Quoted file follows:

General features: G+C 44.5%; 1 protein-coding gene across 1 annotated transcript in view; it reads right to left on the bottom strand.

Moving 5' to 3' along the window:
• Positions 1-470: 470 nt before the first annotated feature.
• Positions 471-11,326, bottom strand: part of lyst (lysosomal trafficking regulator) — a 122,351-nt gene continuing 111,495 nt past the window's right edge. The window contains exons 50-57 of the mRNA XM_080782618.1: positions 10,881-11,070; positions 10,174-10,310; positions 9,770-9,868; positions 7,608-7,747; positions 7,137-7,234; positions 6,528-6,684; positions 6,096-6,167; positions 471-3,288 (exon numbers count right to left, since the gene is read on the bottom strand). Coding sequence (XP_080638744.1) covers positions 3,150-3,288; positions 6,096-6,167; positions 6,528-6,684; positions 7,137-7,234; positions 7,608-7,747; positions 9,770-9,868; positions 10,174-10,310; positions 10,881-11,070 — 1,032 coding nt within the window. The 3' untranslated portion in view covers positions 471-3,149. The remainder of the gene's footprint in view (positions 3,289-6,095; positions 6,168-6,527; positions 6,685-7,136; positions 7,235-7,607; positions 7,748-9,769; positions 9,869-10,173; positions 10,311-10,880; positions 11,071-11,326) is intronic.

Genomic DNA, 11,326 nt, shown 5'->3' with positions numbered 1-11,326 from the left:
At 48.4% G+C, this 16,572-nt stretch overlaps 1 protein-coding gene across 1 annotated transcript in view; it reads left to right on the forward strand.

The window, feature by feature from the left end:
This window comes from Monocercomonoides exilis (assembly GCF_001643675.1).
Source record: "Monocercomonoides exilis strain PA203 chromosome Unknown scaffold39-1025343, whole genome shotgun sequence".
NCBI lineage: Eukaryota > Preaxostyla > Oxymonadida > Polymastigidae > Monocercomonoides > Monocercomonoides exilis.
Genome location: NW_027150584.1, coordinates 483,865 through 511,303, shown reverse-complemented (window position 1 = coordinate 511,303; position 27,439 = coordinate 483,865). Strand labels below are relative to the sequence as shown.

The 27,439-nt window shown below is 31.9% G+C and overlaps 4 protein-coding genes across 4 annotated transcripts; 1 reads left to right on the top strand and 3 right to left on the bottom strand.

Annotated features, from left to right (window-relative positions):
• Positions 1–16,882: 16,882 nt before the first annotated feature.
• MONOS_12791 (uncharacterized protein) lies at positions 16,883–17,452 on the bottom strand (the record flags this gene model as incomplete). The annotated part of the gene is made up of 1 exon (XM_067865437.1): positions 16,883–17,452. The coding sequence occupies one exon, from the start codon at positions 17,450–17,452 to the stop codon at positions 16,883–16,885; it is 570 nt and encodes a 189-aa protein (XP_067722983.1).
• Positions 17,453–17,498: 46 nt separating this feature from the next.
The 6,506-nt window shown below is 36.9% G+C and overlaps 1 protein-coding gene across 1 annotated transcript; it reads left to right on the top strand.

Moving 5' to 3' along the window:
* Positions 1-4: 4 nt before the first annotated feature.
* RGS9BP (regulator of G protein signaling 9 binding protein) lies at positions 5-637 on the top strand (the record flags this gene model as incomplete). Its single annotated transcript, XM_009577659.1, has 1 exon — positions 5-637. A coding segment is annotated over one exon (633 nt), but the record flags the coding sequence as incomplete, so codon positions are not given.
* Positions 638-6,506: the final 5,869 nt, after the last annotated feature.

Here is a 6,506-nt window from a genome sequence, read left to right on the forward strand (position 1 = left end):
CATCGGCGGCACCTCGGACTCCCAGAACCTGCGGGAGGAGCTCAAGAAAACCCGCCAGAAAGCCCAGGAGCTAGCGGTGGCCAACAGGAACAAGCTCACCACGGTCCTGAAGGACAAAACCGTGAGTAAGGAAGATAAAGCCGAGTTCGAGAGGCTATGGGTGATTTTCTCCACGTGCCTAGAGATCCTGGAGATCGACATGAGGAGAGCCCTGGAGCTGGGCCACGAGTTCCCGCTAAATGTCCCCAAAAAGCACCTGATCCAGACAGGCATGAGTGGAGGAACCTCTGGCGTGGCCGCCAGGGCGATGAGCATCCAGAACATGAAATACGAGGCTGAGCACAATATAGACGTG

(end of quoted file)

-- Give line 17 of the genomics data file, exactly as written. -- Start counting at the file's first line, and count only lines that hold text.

The 6,506-nt window shown below is 36.9% G+C and overlaps 1 protein-coding gene across 1 annotated transcript; it reads left to right on the top strand.